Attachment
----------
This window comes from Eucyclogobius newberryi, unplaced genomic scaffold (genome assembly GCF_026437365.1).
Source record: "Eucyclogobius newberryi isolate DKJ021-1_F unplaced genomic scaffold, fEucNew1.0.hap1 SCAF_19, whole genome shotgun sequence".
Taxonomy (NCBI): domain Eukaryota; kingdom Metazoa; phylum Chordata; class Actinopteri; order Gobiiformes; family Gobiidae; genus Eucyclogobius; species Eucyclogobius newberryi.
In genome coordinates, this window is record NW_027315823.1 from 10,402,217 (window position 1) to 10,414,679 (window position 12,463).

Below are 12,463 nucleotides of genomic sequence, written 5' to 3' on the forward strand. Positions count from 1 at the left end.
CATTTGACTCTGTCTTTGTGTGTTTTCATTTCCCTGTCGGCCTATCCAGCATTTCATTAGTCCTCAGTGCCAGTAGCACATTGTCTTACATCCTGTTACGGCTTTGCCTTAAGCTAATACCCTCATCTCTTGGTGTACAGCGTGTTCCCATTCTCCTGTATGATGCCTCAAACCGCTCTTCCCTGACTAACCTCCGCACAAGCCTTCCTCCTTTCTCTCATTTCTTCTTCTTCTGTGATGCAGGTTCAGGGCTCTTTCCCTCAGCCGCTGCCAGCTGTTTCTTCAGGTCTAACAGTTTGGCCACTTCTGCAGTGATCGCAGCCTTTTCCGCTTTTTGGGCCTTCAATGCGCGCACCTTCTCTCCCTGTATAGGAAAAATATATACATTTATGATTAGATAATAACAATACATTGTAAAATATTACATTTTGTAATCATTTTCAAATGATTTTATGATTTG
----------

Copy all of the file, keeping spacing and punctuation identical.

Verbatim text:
This window comes from Eucyclogobius newberryi, unplaced genomic scaffold (genome assembly GCF_026437365.1).
Source record: "Eucyclogobius newberryi isolate DKJ021-1_F unplaced genomic scaffold, fEucNew1.0.hap1 SCAF_19, whole genome shotgun sequence".
Taxonomy (NCBI): domain Eukaryota; kingdom Metazoa; phylum Chordata; class Actinopteri; order Gobiiformes; family Gobiidae; genus Eucyclogobius; species Eucyclogobius newberryi.
In genome coordinates, this window is record NW_027315823.1 from 10,402,217 (window position 1) to 10,414,679 (window position 12,463).

Below are 12,463 nucleotides of genomic sequence, written 5' to 3' on the forward strand. Positions count from 1 at the left end.
CATTTGACTCTGTCTTTGTGTGTTTTCATTTCCCTGTCGGCCTATCCAGCATTTCATTAGTCCTCAGTGCCAGTAGCACATTGTCTTACATCCTGTTACGGCTTTGCCTTAAGCTAATACCCTCATCTCTTGGTGTACAGCGTGTTCCCATTCTCCTGTATGATGCCTCAAACCGCTCTTCCCTGACTAACCTCCGCACAAGCCTTCCTCCTTTCTCTCATTTCTTCTTCTTCTGTGATGCAGGTTCAGGGCTCTTTCCCTCAGCCGCTGCCAGCTGTTTCTTCAGGTCTAACAGTTTGGCCACTTCTGCAGTGATCGCAGCCTTTTCCGCTTTTTGGGCCTTCAATGCGCGCACCTTCTCTCCCTGTATAGGAAAAATATATACATTTATGATTAGATAATAACAATACATTGTAAAATATTACATTTTGTAATCATTTTCAAATGATTTTATGATTTG